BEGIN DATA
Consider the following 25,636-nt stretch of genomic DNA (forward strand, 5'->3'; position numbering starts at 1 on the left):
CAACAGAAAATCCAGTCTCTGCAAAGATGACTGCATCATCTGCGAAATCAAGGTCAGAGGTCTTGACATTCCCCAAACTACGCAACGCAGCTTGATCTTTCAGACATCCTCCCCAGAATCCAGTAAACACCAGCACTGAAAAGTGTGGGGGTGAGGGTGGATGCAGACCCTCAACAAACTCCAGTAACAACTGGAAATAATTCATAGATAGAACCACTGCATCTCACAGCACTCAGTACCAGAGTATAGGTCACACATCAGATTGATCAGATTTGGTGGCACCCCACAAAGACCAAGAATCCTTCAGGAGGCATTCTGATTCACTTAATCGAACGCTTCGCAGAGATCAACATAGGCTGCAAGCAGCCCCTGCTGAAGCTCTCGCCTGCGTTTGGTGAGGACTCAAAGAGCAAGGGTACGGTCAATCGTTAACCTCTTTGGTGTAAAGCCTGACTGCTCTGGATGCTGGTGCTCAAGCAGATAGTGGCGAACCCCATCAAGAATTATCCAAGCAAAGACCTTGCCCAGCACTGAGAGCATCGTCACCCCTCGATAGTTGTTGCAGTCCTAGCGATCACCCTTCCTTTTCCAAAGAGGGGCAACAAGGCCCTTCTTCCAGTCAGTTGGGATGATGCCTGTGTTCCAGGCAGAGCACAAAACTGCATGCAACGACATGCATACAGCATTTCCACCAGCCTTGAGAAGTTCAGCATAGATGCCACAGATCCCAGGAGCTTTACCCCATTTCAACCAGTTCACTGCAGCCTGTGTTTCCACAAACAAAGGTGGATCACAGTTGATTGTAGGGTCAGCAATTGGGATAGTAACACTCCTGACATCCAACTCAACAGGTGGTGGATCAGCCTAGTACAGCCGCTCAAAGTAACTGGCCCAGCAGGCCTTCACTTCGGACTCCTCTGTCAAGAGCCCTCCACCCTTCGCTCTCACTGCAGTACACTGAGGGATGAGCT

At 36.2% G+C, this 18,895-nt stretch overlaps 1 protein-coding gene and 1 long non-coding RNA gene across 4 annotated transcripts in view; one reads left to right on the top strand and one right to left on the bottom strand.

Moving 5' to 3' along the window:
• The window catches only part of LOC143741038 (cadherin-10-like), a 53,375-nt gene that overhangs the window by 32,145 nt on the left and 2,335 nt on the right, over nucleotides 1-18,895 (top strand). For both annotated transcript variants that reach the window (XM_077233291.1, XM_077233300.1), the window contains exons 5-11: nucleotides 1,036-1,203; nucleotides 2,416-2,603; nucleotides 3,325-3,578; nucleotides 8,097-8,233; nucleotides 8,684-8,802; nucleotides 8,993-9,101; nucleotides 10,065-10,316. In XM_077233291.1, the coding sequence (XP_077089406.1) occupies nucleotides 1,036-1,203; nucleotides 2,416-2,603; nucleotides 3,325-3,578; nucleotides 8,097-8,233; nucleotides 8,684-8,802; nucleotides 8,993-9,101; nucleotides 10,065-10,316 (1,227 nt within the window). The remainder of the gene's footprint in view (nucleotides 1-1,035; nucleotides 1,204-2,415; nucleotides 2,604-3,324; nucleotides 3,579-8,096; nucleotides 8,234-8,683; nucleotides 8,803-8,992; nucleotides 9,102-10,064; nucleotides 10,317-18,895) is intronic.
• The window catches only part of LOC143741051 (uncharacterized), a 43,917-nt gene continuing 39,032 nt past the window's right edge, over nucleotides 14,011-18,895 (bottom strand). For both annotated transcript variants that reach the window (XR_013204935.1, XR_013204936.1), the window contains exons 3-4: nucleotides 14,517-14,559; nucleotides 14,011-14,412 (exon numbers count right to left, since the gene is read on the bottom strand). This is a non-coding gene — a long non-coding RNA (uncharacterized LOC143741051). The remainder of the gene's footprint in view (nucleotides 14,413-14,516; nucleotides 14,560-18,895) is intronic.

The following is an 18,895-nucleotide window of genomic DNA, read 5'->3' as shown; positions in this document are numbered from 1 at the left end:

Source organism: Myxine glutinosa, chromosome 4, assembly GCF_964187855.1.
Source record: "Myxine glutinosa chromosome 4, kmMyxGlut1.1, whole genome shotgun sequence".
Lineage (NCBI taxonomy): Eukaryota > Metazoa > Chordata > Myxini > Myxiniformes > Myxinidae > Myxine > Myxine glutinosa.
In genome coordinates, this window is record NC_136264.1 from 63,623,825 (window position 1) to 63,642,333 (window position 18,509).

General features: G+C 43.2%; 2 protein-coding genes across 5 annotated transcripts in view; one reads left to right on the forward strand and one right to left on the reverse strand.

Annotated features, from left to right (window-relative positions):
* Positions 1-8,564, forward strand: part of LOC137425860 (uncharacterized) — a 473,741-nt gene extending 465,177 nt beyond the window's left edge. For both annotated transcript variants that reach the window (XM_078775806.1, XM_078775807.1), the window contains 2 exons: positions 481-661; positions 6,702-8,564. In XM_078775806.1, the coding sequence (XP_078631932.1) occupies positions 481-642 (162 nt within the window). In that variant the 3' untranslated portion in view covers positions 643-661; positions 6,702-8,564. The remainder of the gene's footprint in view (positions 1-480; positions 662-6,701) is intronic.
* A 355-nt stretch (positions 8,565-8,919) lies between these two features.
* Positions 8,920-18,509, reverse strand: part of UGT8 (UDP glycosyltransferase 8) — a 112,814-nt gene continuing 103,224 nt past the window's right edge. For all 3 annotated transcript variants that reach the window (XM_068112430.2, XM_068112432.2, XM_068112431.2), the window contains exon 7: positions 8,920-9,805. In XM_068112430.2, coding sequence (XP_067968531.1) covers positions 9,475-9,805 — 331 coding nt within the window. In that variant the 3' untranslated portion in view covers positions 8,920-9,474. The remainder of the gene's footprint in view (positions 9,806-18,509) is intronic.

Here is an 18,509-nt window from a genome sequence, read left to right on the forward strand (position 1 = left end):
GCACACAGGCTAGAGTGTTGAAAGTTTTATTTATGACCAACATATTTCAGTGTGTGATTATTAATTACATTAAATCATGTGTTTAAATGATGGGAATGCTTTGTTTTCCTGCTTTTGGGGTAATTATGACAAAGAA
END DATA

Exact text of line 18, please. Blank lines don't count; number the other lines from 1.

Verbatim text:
GCACACAGGCTAGAGTGTTGAAAGTTTTATTTATGACCAACATATTTCAGTGTGTGATTATTAATTACATTAAATCATGTGTTTAAATGATGGGAATGCTTTGTTTTCCTGCTTTTGGGGTAATTATGACAAAGAA